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How a debt ceiling nightmare scenario could unfold

Sam Ro
Managing Editor

In the next several weeks, Congress has to raise the US debt ceiling, which is the limit on the amount of debt the Treasury can issue, or risk going into technical default. In this grim scenario, the Treasury would begin missing payments on outstanding financial obligations.

Treasury Secretary Steven Mnuchin has said the absolute last day to raise the debt ceiling is September 29, after which the US would be in default.

“A quantitative assessment of the overall impact on the economy is elusive,” said JPMorgan’s Michael Feroli who attempted to forecast what could happen in what he labeled the “extreme scenario.”

“[T]here is no historical parallel to assess how a failure to raise the debt ceiling before the ‘drop dead’ date would affect the economy,” he wrote. “Of course, economic history is littered with sovereign defaults, with hugely damaging results. However, those examples are invariably of countries that made the decision that continuing to meet their obligations was unbearably costly, not cases where the ability to pay was not in question but was held up by political maneuvering.”

The U.S. Capitol is reflected in water as two Ducks swim past, October 15, 2013 in Washington, DC. (Mark Wilson/Getty Images)

Feroli is among the consensus that believes there’s almost no chance Congress would allow such a catastrophe to occur. Nevertheless, he and his team offered their thoughts on what could possibly happen.

Five ways a default would hit the economy

Feroli reiterates that it is “impossible” to quantify the impact of a default. But he identified five ways it could hit the economy and financial markets.

  1. “Fiscal contraction”: The government would no longer able to run a budget deficit. Feroli estimates that Federal revenues cover 60-70% of spending. In this scenario, Social Security recipients could see their checks shrink.
  2. “Increased uncertainty”: A default certainly wouldn’t help how people see the US government. Uncertainty would spike and confidence would crash as businesses and consumers lose faith in the government, which Feroli characterized as “the largest single agent in the US economy.”
  3. “Sovereign ratings”: S&P, Moody’s and Fitch would likely downgrade their ratings on the US. S&P already stripped the US of its pristine AAA rating during the 2011 debt ceiling crisis.
  4. “Treasury demand”: Foreign entities own about 45% of outstanding Treasury securities, Feroli noted. A default would hurt that demand, and less demand means higher yields. “[Our] work has found that each additional 25bp of interest expense would add $260 billion to the budget deficit over a 10-year period.”
  5. “Financing markets”: US bond market liquidity is juiced by Treasuries through the repo market. Here’s Feroli: “Currently, repo secured by US Treasury collateral amounts to $1.6 trillion and comprises almost 75% of the total repo market. A sharp repricing of Treasury collateral in response to a technical default would likely increase haircuts, potentially leading to significant margin calls, some forced deleveraging, and a decline in lending capacity in financial markets.”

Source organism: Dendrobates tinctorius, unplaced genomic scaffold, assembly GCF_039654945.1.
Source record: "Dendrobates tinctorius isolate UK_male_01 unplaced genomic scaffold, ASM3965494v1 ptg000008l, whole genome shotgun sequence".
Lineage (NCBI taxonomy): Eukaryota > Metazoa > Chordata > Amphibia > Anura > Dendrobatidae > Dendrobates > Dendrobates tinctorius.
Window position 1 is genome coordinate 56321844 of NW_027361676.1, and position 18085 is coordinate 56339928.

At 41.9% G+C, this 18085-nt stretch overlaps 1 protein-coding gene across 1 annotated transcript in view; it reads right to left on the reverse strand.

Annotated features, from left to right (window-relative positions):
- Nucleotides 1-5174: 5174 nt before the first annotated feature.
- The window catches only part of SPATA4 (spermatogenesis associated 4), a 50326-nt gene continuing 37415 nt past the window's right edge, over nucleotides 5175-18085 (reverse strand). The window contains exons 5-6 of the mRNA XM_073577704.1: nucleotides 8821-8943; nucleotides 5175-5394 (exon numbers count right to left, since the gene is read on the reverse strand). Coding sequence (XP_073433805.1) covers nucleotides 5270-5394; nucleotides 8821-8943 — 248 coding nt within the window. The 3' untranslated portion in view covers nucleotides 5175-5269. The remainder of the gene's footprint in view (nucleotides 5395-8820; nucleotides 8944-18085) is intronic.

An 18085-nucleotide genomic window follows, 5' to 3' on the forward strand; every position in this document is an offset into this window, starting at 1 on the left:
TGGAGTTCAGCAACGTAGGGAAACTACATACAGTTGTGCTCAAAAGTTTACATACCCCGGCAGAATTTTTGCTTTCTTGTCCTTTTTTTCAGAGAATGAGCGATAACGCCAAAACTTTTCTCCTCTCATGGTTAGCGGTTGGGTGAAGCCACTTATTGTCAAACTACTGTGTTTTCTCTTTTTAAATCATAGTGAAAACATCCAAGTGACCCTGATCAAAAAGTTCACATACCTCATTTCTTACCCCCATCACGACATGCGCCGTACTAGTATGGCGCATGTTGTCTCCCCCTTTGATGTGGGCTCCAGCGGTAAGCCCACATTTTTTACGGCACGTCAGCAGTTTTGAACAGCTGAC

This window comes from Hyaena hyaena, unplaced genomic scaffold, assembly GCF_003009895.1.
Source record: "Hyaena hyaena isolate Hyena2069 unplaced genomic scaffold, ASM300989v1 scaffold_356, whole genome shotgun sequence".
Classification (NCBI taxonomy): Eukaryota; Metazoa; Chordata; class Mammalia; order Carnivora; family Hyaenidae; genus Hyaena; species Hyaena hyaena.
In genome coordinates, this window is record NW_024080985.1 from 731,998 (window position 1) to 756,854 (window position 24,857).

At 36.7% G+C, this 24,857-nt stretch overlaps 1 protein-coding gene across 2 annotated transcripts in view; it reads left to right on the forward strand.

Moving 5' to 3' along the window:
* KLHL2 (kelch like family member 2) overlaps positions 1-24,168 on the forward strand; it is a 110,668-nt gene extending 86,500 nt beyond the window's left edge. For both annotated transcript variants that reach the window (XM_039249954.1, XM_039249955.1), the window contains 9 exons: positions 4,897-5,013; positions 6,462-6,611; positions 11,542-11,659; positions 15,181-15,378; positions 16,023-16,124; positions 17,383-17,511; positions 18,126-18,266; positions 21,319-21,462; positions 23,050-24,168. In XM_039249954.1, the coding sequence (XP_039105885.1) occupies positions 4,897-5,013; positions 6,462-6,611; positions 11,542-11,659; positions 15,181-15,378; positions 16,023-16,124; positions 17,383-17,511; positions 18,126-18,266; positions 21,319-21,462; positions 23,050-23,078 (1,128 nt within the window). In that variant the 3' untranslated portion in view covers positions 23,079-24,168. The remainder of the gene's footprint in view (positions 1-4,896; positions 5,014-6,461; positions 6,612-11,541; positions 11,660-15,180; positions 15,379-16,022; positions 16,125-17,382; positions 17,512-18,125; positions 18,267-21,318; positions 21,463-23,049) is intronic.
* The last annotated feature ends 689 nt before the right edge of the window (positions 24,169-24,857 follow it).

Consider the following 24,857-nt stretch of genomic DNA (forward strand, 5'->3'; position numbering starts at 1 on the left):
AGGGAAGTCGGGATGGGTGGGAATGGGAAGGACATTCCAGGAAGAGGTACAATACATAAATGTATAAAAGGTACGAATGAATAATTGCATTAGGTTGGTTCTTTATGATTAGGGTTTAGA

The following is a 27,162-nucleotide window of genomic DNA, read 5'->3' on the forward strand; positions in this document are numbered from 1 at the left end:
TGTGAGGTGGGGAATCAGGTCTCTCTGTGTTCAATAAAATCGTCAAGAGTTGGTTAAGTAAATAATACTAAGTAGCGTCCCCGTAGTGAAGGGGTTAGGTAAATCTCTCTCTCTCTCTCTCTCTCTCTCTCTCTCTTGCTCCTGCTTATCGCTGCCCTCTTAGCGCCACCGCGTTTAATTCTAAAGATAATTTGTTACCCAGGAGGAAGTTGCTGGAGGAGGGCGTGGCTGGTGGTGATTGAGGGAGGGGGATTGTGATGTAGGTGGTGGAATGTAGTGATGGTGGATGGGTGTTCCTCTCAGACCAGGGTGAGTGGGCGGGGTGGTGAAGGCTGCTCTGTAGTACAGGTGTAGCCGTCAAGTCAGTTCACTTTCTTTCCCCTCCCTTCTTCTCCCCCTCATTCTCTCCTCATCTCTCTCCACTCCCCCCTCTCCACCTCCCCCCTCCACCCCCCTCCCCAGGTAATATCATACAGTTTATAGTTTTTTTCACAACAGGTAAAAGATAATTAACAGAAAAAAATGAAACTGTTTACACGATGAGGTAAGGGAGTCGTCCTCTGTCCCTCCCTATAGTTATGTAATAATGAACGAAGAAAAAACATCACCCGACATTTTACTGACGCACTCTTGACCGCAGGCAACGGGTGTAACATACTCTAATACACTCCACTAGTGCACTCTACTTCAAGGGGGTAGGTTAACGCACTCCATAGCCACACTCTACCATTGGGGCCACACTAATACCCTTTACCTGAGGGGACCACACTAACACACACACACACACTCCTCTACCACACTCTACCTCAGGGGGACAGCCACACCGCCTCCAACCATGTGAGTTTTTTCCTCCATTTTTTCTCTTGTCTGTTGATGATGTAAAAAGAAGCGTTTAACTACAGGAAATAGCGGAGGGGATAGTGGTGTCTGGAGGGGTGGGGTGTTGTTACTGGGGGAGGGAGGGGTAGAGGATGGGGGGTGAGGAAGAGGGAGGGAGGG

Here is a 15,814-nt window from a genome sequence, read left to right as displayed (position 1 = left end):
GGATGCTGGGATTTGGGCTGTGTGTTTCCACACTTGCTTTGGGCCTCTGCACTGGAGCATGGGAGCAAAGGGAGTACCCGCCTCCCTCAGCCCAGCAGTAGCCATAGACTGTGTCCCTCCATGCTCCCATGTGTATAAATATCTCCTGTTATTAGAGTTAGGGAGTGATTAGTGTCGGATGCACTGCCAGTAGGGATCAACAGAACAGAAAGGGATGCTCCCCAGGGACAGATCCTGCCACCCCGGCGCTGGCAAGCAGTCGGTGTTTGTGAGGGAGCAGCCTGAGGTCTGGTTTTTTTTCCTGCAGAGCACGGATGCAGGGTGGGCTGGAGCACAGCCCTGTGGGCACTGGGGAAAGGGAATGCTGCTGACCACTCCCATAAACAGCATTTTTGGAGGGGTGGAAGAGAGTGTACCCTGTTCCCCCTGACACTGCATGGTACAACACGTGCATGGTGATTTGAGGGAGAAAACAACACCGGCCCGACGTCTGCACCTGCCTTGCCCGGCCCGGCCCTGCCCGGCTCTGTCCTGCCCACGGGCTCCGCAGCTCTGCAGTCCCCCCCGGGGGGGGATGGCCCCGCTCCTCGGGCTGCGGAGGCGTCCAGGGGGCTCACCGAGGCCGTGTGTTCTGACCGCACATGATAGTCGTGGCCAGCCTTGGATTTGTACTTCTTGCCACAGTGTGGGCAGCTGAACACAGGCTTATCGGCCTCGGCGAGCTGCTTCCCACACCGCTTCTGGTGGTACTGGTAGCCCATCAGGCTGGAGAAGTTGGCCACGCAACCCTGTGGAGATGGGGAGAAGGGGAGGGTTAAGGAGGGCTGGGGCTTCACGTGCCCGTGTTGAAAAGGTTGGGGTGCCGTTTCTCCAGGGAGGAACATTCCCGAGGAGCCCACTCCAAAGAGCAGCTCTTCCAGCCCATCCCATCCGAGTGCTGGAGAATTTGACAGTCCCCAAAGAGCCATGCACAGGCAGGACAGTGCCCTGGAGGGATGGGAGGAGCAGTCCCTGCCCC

“What is notable is that many of the effects impact financial markets and institutions rather than directly affect the real economy,” Feroli noted. “However, as the Lehman Brothers experience of 2008 vividly reminds us, shocks originating in the financial sector can leave deep and long-lasting scars in the real economy.”

In other words, Feroli is saying that there are no models that will sufficiently capture what could possibly happen. That’s scary. It’s worth noting at this point that the economic crisis that followed the Lehman Brothers bankruptcy had some folks questioning the viability of capitalism.

Why a default would be “cured quickly”

The market reaction would be swift and violent in the extreme scenario. Feroli thinks the market response would be so substantial that policymakers would have no choice but to act fast.

“In the hypothetical scenario of a technical default, it would presumably be cured quickly,” he said. “This presumption is partly a function of the signal that financial markets likely would send to the political class. After all, the 2011 debt ceiling crisis did not entail a full-blown technical default, and even that caused stocks to sell off almost 20%.”

Indeed, it is this political class that can raise the debt ceiling and prevent a default from happening.

“Given the centrality of Treasury securities in the financial system, even a quickly-cured default could be a major shock to that system which would reverberate in the real economy,” he said.

“Because of the enormity of the potential costs, we expect Washington will raise the debt ceiling in a timely manner.”

Sam Ro is managing editor at Yahoo Finance.

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